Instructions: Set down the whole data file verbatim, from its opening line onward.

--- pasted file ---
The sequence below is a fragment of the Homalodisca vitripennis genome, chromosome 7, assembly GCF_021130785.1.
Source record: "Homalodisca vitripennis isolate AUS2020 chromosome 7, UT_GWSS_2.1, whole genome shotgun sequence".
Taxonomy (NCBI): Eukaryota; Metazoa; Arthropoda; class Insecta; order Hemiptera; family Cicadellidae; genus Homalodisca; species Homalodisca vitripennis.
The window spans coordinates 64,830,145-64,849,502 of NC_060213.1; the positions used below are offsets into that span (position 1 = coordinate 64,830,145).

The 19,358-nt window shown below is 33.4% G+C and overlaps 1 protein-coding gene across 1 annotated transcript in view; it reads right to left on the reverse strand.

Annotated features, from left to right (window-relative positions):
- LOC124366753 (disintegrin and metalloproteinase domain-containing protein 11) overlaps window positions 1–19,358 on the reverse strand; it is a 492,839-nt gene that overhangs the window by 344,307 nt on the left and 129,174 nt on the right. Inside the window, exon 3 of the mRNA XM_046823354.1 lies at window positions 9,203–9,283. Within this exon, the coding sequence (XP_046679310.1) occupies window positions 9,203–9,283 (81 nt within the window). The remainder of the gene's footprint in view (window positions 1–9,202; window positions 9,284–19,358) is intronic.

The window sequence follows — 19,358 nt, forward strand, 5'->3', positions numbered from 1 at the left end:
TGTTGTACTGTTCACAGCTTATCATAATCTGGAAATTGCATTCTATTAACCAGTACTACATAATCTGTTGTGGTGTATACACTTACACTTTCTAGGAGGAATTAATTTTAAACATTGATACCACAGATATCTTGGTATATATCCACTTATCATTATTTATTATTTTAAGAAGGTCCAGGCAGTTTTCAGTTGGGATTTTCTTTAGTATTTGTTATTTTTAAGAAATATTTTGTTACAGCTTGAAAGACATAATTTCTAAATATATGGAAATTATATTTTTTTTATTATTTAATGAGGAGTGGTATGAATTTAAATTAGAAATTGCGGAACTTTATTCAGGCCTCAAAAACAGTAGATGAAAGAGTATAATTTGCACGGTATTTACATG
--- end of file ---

The sequence below is a fragment of the Homalodisca vitripennis genome, chromosome 7, assembly GCF_021130785.1.
Source record: "Homalodisca vitripennis isolate AUS2020 chromosome 7, UT_GWSS_2.1, whole genome shotgun sequence".
Taxonomy (NCBI): Eukaryota; Metazoa; Arthropoda; class Insecta; order Hemiptera; family Cicadellidae; genus Homalodisca; species Homalodisca vitripennis.
The window spans coordinates 64,830,145-64,849,502 of NC_060213.1; the positions used below are offsets into that span (position 1 = coordinate 64,830,145).

The 19,358-nt window shown below is 33.4% G+C and overlaps 1 protein-coding gene across 1 annotated transcript in view; it reads right to left on the reverse strand.

Annotated features, from left to right (window-relative positions):
- LOC124366753 (disintegrin and metalloproteinase domain-containing protein 11) overlaps window positions 1–19,358 on the reverse strand; it is a 492,839-nt gene that overhangs the window by 344,307 nt on the left and 129,174 nt on the right. Inside the window, exon 3 of the mRNA XM_046823354.1 lies at window positions 9,203–9,283. Within this exon, the coding sequence (XP_046679310.1) occupies window positions 9,203–9,283 (81 nt within the window). The remainder of the gene's footprint in view (window positions 1–9,202; window positions 9,284–19,358) is intronic.

The window sequence follows — 19,358 nt, forward strand, 5'->3', positions numbered from 1 at the left end:
TGTTGTACTGTTCACAGCTTATCATAATCTGGAAATTGCATTCTATTAACCAGTACTACATAATCTGTTGTGGTGTATACACTTACACTTTCTAGGAGGAATTAATTTTAAACATTGATACCACAGATATCTTGGTATATATCCACTTATCATTATTTATTATTTTAAGAAGGTCCAGGCAGTTTTCAGTTGGGATTTTCTTTAGTATTTGTTATTTTTAAGAAATATTTTGTTACAGCTTGAAAGACATAATTTCTAAATATATGGAAATTATATTTTTTTTATTATTTAATGAGGAGTGGTATGAATTTAAATTAGAAATTGCGGAACTTTATTCAGGCCTCAAAAACAGTAGATGAAAGAGTATAATTTGCACGGTATTTACATG